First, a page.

Judge Dismisses Ashley Judd's Sexual Harassment Claim Against Harvey Weinstein But the federal judge also said the actress could proceed with the defamation part of her lawsuit against the former mega-producer.
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Judge Dismisses Ashley Judd's Sexual Harassment Claim Against Harvey Weinstein

Ashley Judd can continue with the defamation part of her lawsuit against disgraced former movie mogul Harvey Weinstein, a judge ruled Wednesday. Justin Sullivan/Getty Images hide caption

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Justin Sullivan/Getty Images

Ashley Judd can continue with the defamation part of her lawsuit against disgraced former movie mogul Harvey Weinstein, a judge ruled Wednesday.

Justin Sullivan/Getty Images

A federal judge in California has dismissed Ashley Judd's claim of sexual harassment in her lawsuit against disgraced former mega-producer Harvey Weinstein. But the judge also said Judd can pursue her accusation that Weinstein tried to ruin her career after she rejected his advances.

Weinstein is facing charges of five counts of rape and sexual assault at a trial in New York later this year. Dozens of women have accused Weinstein of rape and sexual misconduct that allegedly took place over decades. Weinstein has said his encounters were consensual and that he never sexually assaulted anyone.

U.S. District Judge Philip S. Gutierrez granted a motion from Weinstein's defense team to dismiss the harassment portion of Judd's lawsuit, agreeing that at the time of the alleged offense, the law cited in the suit did not cover producers such as Weinstein.

Instead, Gutierrez said Judd can continue with the part of her lawsuit that accuses Weinstein of sabotaging her job chances for blockbuster projects such as Peter Jackson's Lord of the Rings films.

It's the second time Gutierrez has dismissed the harassment portion of the suit, having initially done so in September. Judd filed to restore the claim in October, after California's Legislature amended the state's harassment law to specifically include directors and producers.

Judd argued that the amendment should apply retroactively to her case. But the judge ruled that lawmakers had "modified, rather than clarified" the 1999 law, making it inappropriate to apply its new standards retroactively.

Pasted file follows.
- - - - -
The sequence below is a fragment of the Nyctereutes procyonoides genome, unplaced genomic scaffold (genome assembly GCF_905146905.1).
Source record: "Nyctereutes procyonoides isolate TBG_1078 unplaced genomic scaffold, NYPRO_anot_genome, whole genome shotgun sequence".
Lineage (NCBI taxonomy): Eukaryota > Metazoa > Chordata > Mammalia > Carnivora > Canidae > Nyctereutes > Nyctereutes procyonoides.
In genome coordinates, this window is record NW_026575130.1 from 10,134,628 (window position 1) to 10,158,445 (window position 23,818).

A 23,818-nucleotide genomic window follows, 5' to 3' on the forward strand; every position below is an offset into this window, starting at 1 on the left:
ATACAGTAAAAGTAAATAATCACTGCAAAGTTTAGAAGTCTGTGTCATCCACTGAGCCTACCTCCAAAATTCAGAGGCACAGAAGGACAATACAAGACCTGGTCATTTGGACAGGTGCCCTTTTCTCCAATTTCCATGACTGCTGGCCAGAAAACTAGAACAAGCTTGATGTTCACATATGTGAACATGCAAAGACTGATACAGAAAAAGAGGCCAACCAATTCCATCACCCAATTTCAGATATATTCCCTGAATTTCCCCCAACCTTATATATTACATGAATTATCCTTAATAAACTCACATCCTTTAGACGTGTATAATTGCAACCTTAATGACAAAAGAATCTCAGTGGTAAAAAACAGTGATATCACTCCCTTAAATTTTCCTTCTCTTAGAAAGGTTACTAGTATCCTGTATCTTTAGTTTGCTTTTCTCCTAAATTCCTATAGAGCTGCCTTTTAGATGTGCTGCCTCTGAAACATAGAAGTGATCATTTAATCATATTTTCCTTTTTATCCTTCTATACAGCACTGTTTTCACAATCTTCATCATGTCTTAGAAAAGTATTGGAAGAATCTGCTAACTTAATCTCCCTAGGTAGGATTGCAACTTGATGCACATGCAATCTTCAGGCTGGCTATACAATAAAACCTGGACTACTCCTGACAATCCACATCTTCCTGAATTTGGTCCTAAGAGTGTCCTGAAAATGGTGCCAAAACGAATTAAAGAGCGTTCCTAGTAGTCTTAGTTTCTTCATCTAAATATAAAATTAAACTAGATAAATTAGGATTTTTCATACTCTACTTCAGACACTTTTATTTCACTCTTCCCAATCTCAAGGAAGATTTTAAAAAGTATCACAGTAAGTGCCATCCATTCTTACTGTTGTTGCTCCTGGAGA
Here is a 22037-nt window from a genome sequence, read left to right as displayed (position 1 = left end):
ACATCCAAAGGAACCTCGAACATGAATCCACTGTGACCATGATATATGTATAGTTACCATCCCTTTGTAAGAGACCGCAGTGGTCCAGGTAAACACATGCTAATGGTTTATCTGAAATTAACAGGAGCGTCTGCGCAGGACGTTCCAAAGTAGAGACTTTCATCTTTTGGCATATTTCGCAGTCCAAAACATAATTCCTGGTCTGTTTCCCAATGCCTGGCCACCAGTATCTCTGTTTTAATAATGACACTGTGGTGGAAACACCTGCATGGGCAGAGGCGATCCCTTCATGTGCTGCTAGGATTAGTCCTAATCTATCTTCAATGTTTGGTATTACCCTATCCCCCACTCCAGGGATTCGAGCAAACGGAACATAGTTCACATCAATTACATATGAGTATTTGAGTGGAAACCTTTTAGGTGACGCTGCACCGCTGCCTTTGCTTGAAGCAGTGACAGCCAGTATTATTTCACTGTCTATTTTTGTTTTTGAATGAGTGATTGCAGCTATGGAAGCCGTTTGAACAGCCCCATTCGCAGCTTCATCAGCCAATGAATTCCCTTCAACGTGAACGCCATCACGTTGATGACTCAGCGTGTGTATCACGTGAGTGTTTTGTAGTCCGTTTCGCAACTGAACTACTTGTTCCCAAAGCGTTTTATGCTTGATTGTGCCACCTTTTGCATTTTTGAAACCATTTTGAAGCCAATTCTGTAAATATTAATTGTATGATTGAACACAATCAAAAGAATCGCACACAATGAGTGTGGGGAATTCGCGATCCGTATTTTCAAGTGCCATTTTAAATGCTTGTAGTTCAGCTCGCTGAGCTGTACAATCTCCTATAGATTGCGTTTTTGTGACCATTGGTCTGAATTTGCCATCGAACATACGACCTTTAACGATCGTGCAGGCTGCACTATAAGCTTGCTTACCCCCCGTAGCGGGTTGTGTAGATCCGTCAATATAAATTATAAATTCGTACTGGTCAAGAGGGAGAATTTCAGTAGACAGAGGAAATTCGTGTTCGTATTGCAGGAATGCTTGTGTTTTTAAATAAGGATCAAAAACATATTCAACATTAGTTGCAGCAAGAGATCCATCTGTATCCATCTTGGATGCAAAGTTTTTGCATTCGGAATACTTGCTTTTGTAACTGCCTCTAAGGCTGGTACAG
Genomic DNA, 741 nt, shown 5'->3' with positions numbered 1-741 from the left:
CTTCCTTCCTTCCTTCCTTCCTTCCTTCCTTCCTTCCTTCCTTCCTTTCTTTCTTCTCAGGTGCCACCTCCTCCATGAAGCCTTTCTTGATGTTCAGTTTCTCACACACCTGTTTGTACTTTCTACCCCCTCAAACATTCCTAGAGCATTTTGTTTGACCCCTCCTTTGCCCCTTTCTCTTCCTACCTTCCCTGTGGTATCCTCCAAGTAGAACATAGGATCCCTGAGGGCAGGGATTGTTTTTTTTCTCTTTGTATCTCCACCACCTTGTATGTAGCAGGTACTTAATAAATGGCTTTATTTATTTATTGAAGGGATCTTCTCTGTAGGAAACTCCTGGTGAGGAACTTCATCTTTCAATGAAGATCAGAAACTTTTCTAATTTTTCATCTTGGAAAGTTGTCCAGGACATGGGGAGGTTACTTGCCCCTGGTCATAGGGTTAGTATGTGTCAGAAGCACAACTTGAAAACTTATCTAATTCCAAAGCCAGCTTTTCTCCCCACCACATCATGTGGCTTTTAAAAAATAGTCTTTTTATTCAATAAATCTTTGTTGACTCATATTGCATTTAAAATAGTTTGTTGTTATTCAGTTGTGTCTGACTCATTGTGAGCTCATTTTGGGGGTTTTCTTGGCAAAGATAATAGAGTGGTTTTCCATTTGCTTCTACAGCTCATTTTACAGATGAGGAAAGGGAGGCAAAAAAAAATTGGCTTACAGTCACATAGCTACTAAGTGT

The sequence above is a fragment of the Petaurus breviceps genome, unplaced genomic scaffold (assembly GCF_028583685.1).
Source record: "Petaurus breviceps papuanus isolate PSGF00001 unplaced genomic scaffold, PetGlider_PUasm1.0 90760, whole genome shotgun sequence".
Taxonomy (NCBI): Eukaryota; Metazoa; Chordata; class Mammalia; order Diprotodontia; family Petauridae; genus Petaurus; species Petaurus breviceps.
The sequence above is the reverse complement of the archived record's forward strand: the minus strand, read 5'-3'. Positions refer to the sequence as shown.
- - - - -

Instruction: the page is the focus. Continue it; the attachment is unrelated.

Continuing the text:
Gutierrez took pains to say he "is not determining whether Plaintiff was sexually harassed in the colloquial sense of the term," but only whether the incident fell under the scope of the statute her lawsuit cited.

According to Judd's lawsuit, she met with the Weinstein in late 1996 or early 1997, when he invited her to a breakfast meeting at the Peninsula Hotel in Beverly Hills.

The actress was hoping the "evaluative" meeting would cement her chances of landing big film roles — but when she arrived at the hotel, her lawsuit states, Weinstein was waiting for her in a bathrobe. He allegedly then asked to give her a massage and asked her to watch him take a shower.

In an attempt to leave the room, Judd says, she made a "mock bargain" with Weinstein, "suggesting that she would consider letting him touch her only if she won an Academy Award in one of his films."

Judd says the producer repeatedly reminded her of that "little deal" — and that he also badmouthed her to Jackson.

Despite "serious discussions to play a major role in the Lord of the Rings trilogy," court documents state, Judd wasn't cast in the film. Judd says she didn't learn of a possible reason until 2017, when Jackson said in an interview that Weinstein had told him Judd was "a nightmare to work with" who should be avoided "at all costs."

The judge said Judd had "adequately stated a claim for defamation, intentional interference with prospective economic advantage, and violation of the [Unfair Competition Law]," based on her allegation that Weinstein retaliated against her.